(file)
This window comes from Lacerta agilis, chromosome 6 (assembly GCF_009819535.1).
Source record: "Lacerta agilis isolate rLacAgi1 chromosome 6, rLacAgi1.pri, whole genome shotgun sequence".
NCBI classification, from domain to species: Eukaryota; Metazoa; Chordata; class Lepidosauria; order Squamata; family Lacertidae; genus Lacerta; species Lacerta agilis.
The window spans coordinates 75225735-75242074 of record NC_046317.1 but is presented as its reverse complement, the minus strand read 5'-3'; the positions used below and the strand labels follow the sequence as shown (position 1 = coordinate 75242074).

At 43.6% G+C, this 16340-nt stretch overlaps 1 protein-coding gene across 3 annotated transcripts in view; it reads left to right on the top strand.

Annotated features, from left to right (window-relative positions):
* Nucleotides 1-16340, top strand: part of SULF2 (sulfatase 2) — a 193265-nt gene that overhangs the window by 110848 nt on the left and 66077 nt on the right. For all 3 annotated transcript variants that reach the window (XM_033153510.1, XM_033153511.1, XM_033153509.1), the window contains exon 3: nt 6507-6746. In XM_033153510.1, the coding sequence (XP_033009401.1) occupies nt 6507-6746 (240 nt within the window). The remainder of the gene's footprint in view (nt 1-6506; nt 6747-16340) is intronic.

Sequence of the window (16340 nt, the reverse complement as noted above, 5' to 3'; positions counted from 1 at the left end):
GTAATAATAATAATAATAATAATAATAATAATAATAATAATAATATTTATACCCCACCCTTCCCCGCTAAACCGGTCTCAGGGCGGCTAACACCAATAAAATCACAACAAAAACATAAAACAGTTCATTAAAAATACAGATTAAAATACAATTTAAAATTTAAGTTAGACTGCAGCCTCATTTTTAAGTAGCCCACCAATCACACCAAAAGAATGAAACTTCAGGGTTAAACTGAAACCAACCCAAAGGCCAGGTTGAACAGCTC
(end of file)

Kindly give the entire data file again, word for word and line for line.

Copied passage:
This window comes from Lacerta agilis, chromosome 6 (assembly GCF_009819535.1).
Source record: "Lacerta agilis isolate rLacAgi1 chromosome 6, rLacAgi1.pri, whole genome shotgun sequence".
NCBI classification, from domain to species: Eukaryota; Metazoa; Chordata; class Lepidosauria; order Squamata; family Lacertidae; genus Lacerta; species Lacerta agilis.
The window spans coordinates 75225735-75242074 of record NC_046317.1 but is presented as its reverse complement, the minus strand read 5'-3'; the positions used below and the strand labels follow the sequence as shown (position 1 = coordinate 75242074).

At 43.6% G+C, this 16340-nt stretch overlaps 1 protein-coding gene across 3 annotated transcripts in view; it reads left to right on the top strand.

Annotated features, from left to right (window-relative positions):
* Nucleotides 1-16340, top strand: part of SULF2 (sulfatase 2) — a 193265-nt gene that overhangs the window by 110848 nt on the left and 66077 nt on the right. For all 3 annotated transcript variants that reach the window (XM_033153510.1, XM_033153511.1, XM_033153509.1), the window contains exon 3: nt 6507-6746. In XM_033153510.1, the coding sequence (XP_033009401.1) occupies nt 6507-6746 (240 nt within the window). The remainder of the gene's footprint in view (nt 1-6506; nt 6747-16340) is intronic.

Sequence of the window (16340 nt, the reverse complement as noted above, 5' to 3'; positions counted from 1 at the left end):
GTAATAATAATAATAATAATAATAATAATAATAATAATAATAATATTTATACCCCACCCTTCCCCGCTAAACCGGTCTCAGGGCGGCTAACACCAATAAAATCACAACAAAAACATAAAACAGTTCATTAAAAATACAGATTAAAATACAATTTAAAATTTAAGTTAGACTGCAGCCTCATTTTTAAGTAGCCCACCAATCACACCAAAAGAATGAAACTTCAGGGTTAAACTGAAACCAACCCAAAGGCCAGGTTGAACAGCTC